Cezar Maroti [writes] this [on Twitter]: “In Moldova apparently almost 200.000 dead people voted for the Communists. The protesters were right to declare today a mourning day.”
– “Orphans’ Revolution” – by Dumitru Minzarari:[…] Now the communists and their Eastern “partners” are building a huge media myth to discredit the pure ideals of Moldovan youth willing nothing more than freedom and respect for their rights. Their protests were labeled the “Orphans’ Revolution” because under the Communist government close to a third of Moldovan citizens (their parents) went abroad to earn money for a living. […]
A couple posts on Natalia Morari, who is believed to be one of the organizers of the protests:
– OpenDemocracy.net posts a background on Morari and translates from her blog – here.
According to OpenDemocracy.net, “no one in the capital Chisinau knows where [Morari] is. Her mobile phone is switched off.” However, according to Morari’s husband (RUS), Russian journalist Ilya Barabanov (LJ user barabanch), she is currently “in a safe place” – while Moldova’s interior ministry was “lying” when it announced that Morari had been detained.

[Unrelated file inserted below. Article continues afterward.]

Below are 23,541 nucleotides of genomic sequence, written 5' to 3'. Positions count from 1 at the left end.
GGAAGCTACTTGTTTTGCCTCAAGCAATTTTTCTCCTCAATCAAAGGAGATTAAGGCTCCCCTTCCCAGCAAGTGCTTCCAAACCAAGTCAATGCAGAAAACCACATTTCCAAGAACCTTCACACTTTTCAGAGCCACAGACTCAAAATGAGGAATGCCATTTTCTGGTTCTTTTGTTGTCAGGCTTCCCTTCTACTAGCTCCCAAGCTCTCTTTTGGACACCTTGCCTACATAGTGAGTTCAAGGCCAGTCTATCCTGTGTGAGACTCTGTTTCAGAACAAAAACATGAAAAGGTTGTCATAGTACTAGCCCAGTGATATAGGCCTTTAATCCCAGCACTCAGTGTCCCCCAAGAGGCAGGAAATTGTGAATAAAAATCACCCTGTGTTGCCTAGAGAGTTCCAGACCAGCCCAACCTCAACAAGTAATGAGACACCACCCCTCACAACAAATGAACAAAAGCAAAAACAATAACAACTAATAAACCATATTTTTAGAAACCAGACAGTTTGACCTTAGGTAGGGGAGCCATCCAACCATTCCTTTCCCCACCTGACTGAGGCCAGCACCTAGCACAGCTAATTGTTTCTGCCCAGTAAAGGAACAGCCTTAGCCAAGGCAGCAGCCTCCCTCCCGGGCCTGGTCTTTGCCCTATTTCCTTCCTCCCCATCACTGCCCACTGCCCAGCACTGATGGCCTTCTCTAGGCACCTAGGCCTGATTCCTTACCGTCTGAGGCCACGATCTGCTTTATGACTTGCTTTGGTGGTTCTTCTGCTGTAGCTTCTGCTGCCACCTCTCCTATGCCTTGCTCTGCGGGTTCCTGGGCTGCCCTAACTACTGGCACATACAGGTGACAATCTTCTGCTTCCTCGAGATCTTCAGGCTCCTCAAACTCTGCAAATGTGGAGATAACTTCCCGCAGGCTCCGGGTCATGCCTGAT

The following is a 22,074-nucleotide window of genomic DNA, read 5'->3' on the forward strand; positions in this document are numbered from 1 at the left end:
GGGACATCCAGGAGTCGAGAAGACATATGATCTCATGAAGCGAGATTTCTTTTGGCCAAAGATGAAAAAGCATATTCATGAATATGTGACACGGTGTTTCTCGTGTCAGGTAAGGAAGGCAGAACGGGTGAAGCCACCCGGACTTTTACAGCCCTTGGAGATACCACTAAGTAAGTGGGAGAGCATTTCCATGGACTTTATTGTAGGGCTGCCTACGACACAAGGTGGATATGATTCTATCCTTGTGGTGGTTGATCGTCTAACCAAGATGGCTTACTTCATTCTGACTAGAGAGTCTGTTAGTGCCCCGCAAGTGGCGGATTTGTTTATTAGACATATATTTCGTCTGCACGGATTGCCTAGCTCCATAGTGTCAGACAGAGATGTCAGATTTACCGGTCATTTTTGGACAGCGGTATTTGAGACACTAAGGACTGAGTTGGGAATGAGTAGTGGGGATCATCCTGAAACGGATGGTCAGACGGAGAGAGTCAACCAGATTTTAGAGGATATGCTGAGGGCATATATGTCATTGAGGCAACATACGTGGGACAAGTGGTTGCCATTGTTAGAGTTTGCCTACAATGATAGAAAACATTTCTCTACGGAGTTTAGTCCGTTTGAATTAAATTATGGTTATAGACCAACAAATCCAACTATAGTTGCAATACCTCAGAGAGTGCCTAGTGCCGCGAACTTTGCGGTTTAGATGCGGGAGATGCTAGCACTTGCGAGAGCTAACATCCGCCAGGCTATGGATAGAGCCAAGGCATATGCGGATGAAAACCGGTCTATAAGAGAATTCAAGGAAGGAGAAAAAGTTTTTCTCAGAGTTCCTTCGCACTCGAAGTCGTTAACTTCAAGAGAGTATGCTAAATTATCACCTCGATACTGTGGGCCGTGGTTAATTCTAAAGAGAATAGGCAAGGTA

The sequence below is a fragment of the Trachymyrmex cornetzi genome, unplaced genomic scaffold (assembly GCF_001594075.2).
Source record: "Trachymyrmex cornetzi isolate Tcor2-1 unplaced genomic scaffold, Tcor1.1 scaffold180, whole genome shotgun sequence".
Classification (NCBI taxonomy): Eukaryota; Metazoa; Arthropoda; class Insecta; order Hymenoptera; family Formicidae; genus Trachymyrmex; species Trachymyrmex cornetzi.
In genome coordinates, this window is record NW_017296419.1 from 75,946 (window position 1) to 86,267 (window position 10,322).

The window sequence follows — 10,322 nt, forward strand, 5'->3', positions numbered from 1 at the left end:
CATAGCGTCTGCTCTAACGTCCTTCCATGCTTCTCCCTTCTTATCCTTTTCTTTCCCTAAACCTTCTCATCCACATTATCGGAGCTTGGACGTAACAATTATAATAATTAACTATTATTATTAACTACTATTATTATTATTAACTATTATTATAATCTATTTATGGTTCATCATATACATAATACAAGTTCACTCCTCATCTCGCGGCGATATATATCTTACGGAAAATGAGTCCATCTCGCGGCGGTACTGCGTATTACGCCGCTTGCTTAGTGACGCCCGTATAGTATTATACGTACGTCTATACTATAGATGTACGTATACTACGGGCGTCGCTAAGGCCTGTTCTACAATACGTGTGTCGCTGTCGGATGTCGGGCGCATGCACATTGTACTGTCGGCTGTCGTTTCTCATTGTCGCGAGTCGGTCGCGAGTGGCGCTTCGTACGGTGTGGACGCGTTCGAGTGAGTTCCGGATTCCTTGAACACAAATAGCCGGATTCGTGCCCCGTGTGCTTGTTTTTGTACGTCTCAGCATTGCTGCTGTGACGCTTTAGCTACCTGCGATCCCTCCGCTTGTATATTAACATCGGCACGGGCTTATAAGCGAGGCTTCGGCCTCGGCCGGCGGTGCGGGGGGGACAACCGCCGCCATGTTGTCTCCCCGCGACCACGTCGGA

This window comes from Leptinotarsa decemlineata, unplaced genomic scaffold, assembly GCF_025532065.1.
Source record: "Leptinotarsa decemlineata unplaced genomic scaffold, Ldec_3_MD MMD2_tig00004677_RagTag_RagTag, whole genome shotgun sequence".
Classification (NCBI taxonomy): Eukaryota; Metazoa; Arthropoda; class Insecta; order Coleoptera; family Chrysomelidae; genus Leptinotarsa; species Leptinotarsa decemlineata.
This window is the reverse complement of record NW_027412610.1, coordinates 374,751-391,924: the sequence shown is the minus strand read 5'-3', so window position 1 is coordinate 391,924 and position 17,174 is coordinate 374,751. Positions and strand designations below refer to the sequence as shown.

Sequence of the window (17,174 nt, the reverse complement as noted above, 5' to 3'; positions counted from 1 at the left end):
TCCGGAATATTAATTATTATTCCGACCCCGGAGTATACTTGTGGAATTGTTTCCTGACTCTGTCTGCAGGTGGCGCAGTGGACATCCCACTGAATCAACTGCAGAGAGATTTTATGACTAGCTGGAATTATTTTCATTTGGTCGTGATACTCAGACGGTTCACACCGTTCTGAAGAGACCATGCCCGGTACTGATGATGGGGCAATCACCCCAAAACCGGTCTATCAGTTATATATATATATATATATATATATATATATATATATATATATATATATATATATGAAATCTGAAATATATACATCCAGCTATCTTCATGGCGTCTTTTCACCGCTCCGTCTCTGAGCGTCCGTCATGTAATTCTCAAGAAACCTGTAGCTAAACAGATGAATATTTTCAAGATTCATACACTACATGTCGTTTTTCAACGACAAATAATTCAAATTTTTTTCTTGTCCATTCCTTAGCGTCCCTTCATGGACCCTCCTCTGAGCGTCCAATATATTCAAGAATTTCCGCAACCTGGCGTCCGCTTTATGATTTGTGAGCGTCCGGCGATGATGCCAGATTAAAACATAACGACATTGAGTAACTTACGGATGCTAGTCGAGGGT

– Russian youth opposition leader Oleg Kozlovsky urges “American and European leaders” to “speak up in support of peaceful solution in Moldova and call both sides to refrain from violence”:[…] The governement is now in control of Chisinau and accuses the opposition of attempting a coup. Communist President Vladimir Voronin may now use the protests to crack down on the civil and political activists and the arrests are already said to have begun. Organizers of the Monday action, like youth leader Natalia Morar, deny the accusations and explain that they tried to prevent violence. However, the government doesn’t seem to be listening. If the crackdown continues, the whole democratic opposition in Moldova may be beheaded and the already threatened democracy effectively destroyed. […]